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A horse, a horse, my kingdom for a horse. Hm. Anything smaller, maybe?
February 24, 2012 12:38 PM   Subscribe

Have horses grown in size since the Middle Ages/Renaissance?

Over the long weekend, I visited the small, but really wonderful Neue Galerie in NYC, including its collection of (mostly) Renaissance arms and armor.

On display were several full suits of armor that looked like they were designed for a wee fellow--maybe 5'3 or 5'4". Changes in nutrition and medicine have allowed significant increases in stature in the past 500 years. At 6'1", I'd look like a giant in comparison.

Also on display were two complete sets of barding, or horse armor. The barding was mounted on full-size horse mannequins--I'm no expert, but armor seemed to be properly sized for what seemed to be a life size horse model.

It's clear that the riders have grown over the past five centuries--did their mounts? On the one hand, horses have pretty much been eating the same thing since forever, and I'm not sure a nobleman's horse would have gone malnourished.

On the other hand, holy smokes, the human suits of armor perched on those horses practically looked like a modern person riding an elephant.

What's the scoop? I have no doubt that armored skirmishes were (literally) awesome, but if the horses were as big as they seemed in this exhibition, it must have been terrifying.
posted by Admiral Haddock to Pets & Animals (10 answers total) 8 users marked this as a favorite
 
There are bunches of different breeds of horses that have been bred to various sizes. I don't think there's any way to do a direct comparison like with humans, because even if there are bigger horses now, there are also smaller ones.
posted by restless_nomad at 12:42 PM on February 24, 2012 [1 favorite]


Wikipedia sez that yesterday's heavy-weight war horses were the ancestors of today's draft horses, and some of these look colossal.
posted by jquinby at 12:52 PM on February 24, 2012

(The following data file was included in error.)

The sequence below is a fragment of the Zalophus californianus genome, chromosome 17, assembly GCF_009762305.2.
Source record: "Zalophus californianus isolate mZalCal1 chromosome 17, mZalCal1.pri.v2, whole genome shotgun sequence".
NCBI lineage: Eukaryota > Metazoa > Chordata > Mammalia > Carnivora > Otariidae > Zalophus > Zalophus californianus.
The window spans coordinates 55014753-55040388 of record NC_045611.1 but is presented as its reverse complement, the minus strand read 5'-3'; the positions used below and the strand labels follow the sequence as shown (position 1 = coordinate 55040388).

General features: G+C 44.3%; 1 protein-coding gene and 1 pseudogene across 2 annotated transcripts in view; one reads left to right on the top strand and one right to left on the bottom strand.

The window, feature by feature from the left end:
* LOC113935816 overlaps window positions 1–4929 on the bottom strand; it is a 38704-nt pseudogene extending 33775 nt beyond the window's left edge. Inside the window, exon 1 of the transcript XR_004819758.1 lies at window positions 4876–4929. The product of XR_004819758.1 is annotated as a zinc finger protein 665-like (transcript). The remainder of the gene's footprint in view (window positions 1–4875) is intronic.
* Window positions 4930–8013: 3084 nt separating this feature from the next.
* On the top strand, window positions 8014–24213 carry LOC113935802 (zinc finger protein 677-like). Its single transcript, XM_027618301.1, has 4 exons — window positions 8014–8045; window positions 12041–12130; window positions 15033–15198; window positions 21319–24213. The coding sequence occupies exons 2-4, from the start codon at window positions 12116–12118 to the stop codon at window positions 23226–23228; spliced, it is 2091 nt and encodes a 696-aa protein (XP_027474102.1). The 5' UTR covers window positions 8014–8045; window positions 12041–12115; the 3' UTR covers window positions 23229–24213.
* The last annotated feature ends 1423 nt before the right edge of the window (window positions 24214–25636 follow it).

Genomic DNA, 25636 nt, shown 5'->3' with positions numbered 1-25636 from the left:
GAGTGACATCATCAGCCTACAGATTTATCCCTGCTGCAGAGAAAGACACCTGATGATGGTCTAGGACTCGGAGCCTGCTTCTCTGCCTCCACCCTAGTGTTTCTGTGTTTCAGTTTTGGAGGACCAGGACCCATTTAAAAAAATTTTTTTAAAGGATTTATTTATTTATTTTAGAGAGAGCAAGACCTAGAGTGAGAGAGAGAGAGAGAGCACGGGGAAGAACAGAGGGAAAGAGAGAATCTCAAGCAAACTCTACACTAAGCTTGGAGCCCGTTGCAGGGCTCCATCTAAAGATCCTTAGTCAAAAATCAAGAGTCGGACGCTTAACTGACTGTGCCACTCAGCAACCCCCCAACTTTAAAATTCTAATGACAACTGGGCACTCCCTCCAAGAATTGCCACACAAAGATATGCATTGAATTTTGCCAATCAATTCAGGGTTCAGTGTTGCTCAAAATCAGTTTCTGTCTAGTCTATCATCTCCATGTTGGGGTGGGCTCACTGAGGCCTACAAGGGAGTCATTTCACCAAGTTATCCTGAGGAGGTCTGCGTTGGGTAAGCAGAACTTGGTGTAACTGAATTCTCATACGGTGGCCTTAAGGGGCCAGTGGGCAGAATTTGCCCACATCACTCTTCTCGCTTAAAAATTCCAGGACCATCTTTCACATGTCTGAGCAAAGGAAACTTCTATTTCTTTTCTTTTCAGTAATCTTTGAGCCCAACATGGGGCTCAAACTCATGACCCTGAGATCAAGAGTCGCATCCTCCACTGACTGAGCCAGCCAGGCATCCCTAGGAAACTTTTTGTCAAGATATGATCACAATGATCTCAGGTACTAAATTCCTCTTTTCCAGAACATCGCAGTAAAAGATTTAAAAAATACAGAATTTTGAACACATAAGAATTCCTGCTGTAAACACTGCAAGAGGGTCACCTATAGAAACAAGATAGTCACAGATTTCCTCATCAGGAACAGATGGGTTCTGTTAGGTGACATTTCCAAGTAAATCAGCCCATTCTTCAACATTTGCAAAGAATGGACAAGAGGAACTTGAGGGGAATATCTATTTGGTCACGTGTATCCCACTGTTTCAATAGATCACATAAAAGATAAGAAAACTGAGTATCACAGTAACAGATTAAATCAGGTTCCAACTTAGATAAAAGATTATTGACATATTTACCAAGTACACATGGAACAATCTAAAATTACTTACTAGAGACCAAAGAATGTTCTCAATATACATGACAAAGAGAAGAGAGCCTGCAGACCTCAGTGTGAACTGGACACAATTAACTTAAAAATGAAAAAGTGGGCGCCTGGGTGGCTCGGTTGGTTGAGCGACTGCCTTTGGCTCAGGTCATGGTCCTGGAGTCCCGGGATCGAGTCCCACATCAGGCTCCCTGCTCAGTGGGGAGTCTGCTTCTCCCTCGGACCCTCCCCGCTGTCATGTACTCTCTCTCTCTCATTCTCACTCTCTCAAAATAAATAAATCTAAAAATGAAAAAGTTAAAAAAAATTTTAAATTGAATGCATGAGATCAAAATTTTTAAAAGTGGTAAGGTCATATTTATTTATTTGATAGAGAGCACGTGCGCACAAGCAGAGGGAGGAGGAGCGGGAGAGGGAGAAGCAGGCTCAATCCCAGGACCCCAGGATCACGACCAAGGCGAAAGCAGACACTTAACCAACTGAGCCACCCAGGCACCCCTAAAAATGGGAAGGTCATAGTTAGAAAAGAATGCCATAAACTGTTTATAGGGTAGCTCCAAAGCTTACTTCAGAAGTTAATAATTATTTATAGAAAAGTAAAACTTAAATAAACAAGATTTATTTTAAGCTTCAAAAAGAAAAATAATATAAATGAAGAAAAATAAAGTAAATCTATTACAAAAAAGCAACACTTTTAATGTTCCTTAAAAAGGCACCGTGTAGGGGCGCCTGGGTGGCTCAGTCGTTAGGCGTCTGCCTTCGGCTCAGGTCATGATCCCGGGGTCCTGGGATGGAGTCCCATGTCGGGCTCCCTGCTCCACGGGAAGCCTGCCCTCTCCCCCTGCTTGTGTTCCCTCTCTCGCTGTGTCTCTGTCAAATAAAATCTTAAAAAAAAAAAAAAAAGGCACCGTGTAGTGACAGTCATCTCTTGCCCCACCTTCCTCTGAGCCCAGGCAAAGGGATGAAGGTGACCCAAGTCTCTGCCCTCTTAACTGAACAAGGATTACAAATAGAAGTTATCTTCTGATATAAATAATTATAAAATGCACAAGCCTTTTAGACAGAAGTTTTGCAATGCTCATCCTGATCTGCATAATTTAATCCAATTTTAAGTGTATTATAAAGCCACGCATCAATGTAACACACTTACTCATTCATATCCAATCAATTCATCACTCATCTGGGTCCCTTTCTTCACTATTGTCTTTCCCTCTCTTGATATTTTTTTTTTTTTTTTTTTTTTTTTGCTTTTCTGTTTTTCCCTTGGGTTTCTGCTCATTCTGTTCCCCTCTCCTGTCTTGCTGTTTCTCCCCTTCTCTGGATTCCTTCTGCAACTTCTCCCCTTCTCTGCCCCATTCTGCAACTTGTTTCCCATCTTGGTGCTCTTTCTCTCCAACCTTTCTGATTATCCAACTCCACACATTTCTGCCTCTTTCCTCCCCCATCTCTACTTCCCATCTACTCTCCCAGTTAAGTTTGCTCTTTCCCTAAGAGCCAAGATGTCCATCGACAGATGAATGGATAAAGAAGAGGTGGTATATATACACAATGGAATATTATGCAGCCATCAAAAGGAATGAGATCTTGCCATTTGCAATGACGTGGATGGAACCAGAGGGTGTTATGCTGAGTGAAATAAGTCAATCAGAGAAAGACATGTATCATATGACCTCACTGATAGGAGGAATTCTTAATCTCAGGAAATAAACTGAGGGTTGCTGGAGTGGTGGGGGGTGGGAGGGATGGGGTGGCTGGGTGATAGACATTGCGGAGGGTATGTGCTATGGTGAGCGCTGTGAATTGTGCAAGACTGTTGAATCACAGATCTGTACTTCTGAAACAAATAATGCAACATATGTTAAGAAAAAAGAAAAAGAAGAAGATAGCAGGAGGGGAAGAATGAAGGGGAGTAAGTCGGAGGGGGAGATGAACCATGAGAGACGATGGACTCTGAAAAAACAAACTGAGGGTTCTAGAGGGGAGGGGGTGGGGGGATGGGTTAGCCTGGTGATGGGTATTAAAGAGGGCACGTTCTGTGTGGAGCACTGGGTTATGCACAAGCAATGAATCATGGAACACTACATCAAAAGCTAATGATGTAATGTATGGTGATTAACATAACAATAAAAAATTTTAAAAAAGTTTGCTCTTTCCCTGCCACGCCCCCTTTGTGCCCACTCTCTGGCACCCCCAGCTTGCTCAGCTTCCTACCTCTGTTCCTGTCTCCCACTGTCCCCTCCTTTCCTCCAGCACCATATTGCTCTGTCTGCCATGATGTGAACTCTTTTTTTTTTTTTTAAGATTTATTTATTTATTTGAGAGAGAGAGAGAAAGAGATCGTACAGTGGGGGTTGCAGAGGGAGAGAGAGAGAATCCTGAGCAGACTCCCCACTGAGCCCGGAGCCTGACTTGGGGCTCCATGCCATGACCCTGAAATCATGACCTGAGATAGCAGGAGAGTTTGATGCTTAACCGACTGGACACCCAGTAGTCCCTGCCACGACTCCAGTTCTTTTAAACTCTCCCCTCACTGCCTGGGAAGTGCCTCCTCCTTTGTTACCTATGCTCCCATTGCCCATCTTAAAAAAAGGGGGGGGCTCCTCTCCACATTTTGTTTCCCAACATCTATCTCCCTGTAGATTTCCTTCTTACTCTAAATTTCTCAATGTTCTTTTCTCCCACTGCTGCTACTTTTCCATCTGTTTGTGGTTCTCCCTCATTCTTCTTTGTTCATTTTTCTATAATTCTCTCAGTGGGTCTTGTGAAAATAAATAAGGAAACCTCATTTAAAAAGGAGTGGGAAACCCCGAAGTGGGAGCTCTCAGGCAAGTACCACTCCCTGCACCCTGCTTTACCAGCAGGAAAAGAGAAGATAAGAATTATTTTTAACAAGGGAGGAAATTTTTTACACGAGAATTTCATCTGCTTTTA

Short answer: horses were indeed, on average, smaller during the middle ages.
posted by monju_bosatsu at 12:53 PM on February 24, 2012


We have metal bits from ancient times that appear to have been used and are not especially small.

Historically, clashes between people on large, powerful horses and people on small, quick horses, have usually gone to the quick. Unless the large horse people had especially pointier sticks or better means of sending prontiles toward the enemy.

Horses and tack comprised much of the arms race for centuries. Different sizes and types were valued at different times.
posted by Lesser Shrew at 12:57 PM on February 24, 2012 [1 favorite]


monju_bosatsu, I'm not seeing that at all from that link. The "Size of War Horses" section says,
There is dispute in medievalist circles over the size of the war horse, with some notable historians claiming a size of 17 to 18 hands (68 to 72 inches (170 to 180 cm)), as large as a modern Shire horse.[43] However, there are practical reasons for dispute over size. Analysis of existing horse armour located in the Royal Armouries indicates the equipment was originally worn by horses of 15 to 16 hands (60 to 64 inches (150 to 160 cm)),[44] or about the size and build of a modern field hunter or ordinary riding horse.[15] Research undertaken at the Museum of London, using literary, pictorial and archeological sources, supports military horses of 14-15 hands (56 to 60 inches (140 to 150 cm)), distinguished from a riding horse by its strength and skill, rather than its size.[45] This average does not seem to vary greatly across the medieval period. Horses appear to have been selectively bred for increased size from the ninth and tenth centuries,[46] and by the eleventh century the average warhorse was probably 14.2 to 15 hh (58 to 60 inches (150 to 150 cm)), a size verified by studies of Norman horseshoes as well as the depictions of horses on the Bayeux Tapestry.[47] Analysis of horse transports suggests thirteenth century destriers were a stocky build, and no more than 15-15.2 hands (60 to 62 inches (150 to 160 cm)).[48] Three centuries later, warhorses were not significantly bigger; the Royal Armouries used a 15.2 hand (62 inches (160 cm)) Lithuanian Heavy Draught mare as a model for the statues displaying various fifteenth-sixteenth century horse armours, as her body shape was an excellent fit.[49]